I’ve been here before.
The old room is dark, but I know where I am. I know what the room looks like in the light. It’s cold tonight; I always remember it being warmer.
The clock seems louder than usual too, almost as if I can feel every tick wash over me from behind. The old grandfather with a mocha finish watches over the room. The glass panel on the front is cracked, a single shard missing from the top left of the pane. A piece of masking tape covers the glass around the edge of the hole, a temporary attempt to make it safer.
I can’t see it in the dark, but I know exactly what it looks like.
A radio plays some beautiful classical music from behind me. I couldn’t name the piece, I’ve never been in to classical music. For the life of me, I have no idea why it’s playing.
I’m sitting comfortably alone in an oversized elegant looking antique chair. The fabric is an olive green felt. The chair itself smells like it’s sat in a grandmother’s house for decades, but it’s worn in all the right spots to make it feel like it was made for me. The floor under my feet is covered by a red and black shag carpet, worn on all the common foot paths. I know all the details of this old house. The dirty windows, the china cabinet with less china than is necessary for a cabinet, the scratched rock on the mantle over the fireplace that has never been lit. I remember it all, but I can’t remember how. Every time I’ve been here it’s been dark.
The body lies on the floor to my right. I’ve always assumed it was a woman because of the pastel blue nightgown and the long fingernails with the remnants of a red nail polish, long ago applied, but never cared for. She’s old too; the blue varicose veins crawling up the outside of her legs like a parasite just under the surface of her skin are enough to guess she’s over seventy. I couldn’t tell from her face, because all that’s left above her shoulders is a blood soaked carpet, cracked skull, and the inside of her head spilled outside, like an egg dropped on the kitchen floor. Whoever she is, she didn’t die well.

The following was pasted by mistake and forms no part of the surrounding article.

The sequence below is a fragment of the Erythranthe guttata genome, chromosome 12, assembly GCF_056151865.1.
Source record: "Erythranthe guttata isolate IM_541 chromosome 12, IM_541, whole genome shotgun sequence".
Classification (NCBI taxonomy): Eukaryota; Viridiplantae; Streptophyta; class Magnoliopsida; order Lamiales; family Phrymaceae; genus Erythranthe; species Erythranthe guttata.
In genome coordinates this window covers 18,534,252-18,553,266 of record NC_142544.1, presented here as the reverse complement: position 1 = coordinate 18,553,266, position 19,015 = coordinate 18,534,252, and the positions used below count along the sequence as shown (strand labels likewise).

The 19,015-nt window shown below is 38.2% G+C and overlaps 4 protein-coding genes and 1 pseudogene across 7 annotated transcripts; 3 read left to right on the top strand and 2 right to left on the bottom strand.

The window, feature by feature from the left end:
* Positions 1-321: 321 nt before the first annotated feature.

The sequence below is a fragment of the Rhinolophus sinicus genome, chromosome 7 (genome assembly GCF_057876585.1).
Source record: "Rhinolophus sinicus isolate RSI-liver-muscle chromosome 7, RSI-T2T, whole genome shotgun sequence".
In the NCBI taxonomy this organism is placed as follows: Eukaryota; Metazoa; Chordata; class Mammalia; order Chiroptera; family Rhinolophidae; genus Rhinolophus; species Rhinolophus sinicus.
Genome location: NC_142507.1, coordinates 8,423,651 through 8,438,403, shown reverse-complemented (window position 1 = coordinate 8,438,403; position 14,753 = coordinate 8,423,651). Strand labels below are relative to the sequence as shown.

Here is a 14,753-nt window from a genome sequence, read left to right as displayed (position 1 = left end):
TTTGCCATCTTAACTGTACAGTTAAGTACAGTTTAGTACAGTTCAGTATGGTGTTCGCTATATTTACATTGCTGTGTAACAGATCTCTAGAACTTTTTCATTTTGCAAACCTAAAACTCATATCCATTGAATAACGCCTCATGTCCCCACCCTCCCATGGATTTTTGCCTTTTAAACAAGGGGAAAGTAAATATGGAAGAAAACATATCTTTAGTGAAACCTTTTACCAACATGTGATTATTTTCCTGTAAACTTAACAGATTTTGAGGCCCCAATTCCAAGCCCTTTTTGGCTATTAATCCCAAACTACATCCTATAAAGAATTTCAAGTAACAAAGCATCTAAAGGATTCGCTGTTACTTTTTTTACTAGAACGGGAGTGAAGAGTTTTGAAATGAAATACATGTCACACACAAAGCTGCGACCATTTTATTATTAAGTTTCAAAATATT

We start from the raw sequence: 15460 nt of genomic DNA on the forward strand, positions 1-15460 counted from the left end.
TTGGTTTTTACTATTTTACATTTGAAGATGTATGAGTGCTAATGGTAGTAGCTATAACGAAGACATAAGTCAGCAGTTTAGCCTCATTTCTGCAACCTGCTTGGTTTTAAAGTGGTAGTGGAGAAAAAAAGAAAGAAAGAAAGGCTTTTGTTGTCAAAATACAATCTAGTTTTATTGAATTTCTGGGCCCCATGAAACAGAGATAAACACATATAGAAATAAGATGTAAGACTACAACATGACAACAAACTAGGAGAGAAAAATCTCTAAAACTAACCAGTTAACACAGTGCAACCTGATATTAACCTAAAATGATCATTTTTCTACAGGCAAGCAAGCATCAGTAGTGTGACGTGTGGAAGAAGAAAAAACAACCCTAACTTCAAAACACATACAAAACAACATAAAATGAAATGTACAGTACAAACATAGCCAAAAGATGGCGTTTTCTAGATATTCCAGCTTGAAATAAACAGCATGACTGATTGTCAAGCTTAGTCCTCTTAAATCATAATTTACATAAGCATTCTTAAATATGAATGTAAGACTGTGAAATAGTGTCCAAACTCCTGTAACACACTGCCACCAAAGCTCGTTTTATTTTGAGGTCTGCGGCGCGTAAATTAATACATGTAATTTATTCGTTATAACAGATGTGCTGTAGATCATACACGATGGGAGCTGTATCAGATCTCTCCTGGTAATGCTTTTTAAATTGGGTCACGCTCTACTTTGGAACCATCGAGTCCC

I’m sad that she’s dead, no matter how right it feels.
And here’s the weirdest part: the beautiful music, the comfortable chair, the rhythmic pounding of the clock, the corpse; I feel at peace. I feel like I could be on vacation. As soon as I notice how good it feels I can feel my relaxed heart beat start to awaken. I can hear my breathing. My mouth is drying out.
All of this is happening because I know what’s coming.
Outside the house is nothing. I know that. This is all there is. The air in here is all that’s left, and it’s stale. It hasn’t been breathed since the last time I was here. I wonder if on one of these visits it will run out. I doubt it, I think to myself. This always goes the same.
My heartbeat begins pounding harder and harder, and now the sound waves from my chest have overpowered the clock. I can hear it in my ears, along with the music and the clock, both seemingly louder than before. Now I want to leave. I want to get out of the chair and run through the kitchen, make a right at the oven, over the bad step to the patio and out the front door. But I know I can’t. There’s nothing out there. Nowhere to go. And I’m terrified to move because as soon as I do, it will begin.